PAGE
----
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Repairing corrupt IE installations

After church last night I looked at one of the computers in the office. Internet Explorer wouldn’t run on it. Or, specifically, the Internet Connection Wizard wouldn’t run, so IE wouldn’t run. Unnecessary parts strike again. Whatever happened to Web browsers that just used whatever TCP/IP connection was available? Oh yeah. If you do that, then you don’t get a chance to bother people about signing up for an MSN account. I forgot. Of course, no one actually does that. They call their favorite computer expert and ask why Internet Explorer doesn’t run. Sometimes you can make things so easy you make them hard. And the grizzled veteran always either clicks through it, or if they don’t have an account, signs them up for Earthlink out of spite.
But, as always, I digress.

Anyway, I ran SFC.exe. It found changed/corrupted files, but it didn’t make a difference. I went to Add/Remove Programs, picked Internet Explorer, and told it to repair IE. That didn’t help either. I reinstalled IE. That didn’t help either–some DLLs related to the ICW failed to register.

At times I’ve used IEradicator to remove a severely corrupted IE, then I’ve reinstalled it. So I downloaded IEradicator, ran it, rebooted, let it do its thing, and was surprised to see IE on the desktop when it returned. I clicked on the IE icon. It worked perfectly.

I guess at some point he upgraded IE, but it clashed with the old one. IEradicator removed that top layer, but not what was laying beneath it. I’ve seen some strange things before, but this ranks right up there.

When faced with severe IE problems, the best tools you can have in your arsenal are IEradicator, to remove the old version whether Control Panel will let you remove it or not, and OffByOne, a tiny standalone Web browser that fits on a single floppy, which you can use to go download the current version of a more complete browser. Download them now and squirrel a few copies away someplace safe, before you need them.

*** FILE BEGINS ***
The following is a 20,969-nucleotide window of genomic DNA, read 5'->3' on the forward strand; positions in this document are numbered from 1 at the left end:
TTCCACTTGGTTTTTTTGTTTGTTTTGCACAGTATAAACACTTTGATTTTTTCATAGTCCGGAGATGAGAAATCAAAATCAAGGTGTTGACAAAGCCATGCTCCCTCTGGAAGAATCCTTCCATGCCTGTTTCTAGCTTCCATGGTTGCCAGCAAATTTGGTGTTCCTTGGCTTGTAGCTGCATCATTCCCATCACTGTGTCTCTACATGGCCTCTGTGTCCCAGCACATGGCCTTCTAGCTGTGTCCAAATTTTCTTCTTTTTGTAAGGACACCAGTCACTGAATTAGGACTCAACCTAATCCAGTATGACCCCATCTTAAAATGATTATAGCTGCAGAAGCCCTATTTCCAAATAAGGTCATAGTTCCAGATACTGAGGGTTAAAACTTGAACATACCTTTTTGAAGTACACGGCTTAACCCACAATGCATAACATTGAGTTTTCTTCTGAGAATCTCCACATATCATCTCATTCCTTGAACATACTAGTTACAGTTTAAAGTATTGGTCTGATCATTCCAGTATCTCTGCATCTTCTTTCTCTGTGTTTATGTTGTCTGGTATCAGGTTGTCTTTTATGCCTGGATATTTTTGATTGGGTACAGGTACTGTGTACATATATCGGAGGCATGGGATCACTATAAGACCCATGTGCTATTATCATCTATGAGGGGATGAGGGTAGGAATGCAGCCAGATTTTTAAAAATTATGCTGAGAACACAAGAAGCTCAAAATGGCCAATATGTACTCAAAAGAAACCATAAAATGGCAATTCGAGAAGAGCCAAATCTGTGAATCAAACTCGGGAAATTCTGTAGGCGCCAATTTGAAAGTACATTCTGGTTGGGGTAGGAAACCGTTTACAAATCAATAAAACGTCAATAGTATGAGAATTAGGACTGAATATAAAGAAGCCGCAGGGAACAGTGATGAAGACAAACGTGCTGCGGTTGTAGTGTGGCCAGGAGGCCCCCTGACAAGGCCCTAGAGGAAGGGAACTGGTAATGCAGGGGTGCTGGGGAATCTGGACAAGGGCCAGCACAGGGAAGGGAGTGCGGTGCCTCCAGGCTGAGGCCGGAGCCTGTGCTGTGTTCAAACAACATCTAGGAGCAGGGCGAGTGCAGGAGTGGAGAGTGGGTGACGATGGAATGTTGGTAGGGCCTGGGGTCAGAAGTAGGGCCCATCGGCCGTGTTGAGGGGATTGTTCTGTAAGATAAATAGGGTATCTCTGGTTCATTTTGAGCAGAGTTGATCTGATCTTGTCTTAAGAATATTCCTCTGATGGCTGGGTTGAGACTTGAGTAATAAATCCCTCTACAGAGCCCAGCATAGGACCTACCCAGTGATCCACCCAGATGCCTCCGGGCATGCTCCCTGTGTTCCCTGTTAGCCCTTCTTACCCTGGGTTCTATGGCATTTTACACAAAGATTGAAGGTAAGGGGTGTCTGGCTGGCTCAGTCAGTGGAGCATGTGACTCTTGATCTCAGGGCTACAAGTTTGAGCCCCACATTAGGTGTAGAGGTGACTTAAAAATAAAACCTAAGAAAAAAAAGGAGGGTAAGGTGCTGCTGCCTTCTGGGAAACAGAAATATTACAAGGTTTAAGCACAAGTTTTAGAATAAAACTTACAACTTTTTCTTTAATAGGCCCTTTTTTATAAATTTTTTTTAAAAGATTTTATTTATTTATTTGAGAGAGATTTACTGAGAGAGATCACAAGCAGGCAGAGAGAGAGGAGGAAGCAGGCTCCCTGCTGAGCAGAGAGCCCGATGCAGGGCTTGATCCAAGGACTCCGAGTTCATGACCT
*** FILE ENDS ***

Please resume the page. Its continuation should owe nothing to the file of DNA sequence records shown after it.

The behavior I saw last night was completely unexpected, and completely unlike anything I’ve ever seen before. But I didn’t complain. At least it works now.

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4 thoughts on “Repairing corrupt IE installations”

  1. Cool.
    I had something like this happen to me last weekend.

    The ral danger is when the corrupt IE leads to a bad explorer.exe and the inability to boot. Then you have to jump through some hoops to get your machine up.

  2. Bad explorer.exe isn’t too much of a problem. Boot into DOS, edit win.ini or system.ini (I forget which) and look for the shell=explorer.exe line. Change it to shell=progman.exe (the old Win3.x program manager) and you’ll have enough to get running again. Change it back when things are working right again (unless you like Program Manager–I’ve only ever met one person who did).

  3. Last night I ran IEradicator on my win2k box and totally removed it, and didn’t reinstall it. Mozilla is more than enough broswer for my daily needs. Plus I like just having my system IE free.

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